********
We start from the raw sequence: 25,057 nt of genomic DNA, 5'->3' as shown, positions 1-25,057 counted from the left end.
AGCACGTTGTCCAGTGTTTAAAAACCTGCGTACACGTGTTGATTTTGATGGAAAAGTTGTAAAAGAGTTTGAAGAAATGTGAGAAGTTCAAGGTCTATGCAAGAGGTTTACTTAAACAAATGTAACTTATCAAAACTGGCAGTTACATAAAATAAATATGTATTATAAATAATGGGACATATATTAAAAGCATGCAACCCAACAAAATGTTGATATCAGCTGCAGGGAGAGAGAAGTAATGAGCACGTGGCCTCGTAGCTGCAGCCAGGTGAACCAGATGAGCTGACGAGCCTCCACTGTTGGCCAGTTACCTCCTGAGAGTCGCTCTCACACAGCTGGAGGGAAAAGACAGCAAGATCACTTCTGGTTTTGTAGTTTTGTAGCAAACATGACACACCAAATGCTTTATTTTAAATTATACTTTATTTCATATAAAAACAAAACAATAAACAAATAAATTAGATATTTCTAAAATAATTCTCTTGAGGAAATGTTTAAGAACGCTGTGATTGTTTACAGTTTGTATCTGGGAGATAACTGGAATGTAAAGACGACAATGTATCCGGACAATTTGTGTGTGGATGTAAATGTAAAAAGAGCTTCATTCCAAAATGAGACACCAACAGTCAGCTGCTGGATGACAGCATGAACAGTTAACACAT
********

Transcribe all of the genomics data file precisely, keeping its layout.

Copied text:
We start from the raw sequence: 25,057 nt of genomic DNA, 5'->3' as shown, positions 1-25,057 counted from the left end.
AGCACGTTGTCCAGTGTTTAAAAACCTGCGTACACGTGTTGATTTTGATGGAAAAGTTGTAAAAGAGTTTGAAGAAATGTGAGAAGTTCAAGGTCTATGCAAGAGGTTTACTTAAACAAATGTAACTTATCAAAACTGGCAGTTACATAAAATAAATATGTATTATAAATAATGGGACATATATTAAAAGCATGCAACCCAACAAAATGTTGATATCAGCTGCAGGGAGAGAGAAGTAATGAGCACGTGGCCTCGTAGCTGCAGCCAGGTGAACCAGATGAGCTGACGAGCCTCCACTGTTGGCCAGTTACCTCCTGAGAGTCGCTCTCACACAGCTGGAGGGAAAAGACAGCAAGATCACTTCTGGTTTTGTAGTTTTGTAGCAAACATGACACACCAAATGCTTTATTTTAAATTATACTTTATTTCATATAAAAACAAAACAATAAACAAATAAATTAGATATTTCTAAAATAATTCTCTTGAGGAAATGTTTAAGAACGCTGTGATTGTTTACAGTTTGTATCTGGGAGATAACTGGAATGTAAAGACGACAATGTATCCGGACAATTTGTGTGTGGATGTAAATGTAAAAAGAGCTTCATTCCAAAATGAGACACCAACAGTCAGCTGCTGGATGACAGCATGAACAGTTAACACAT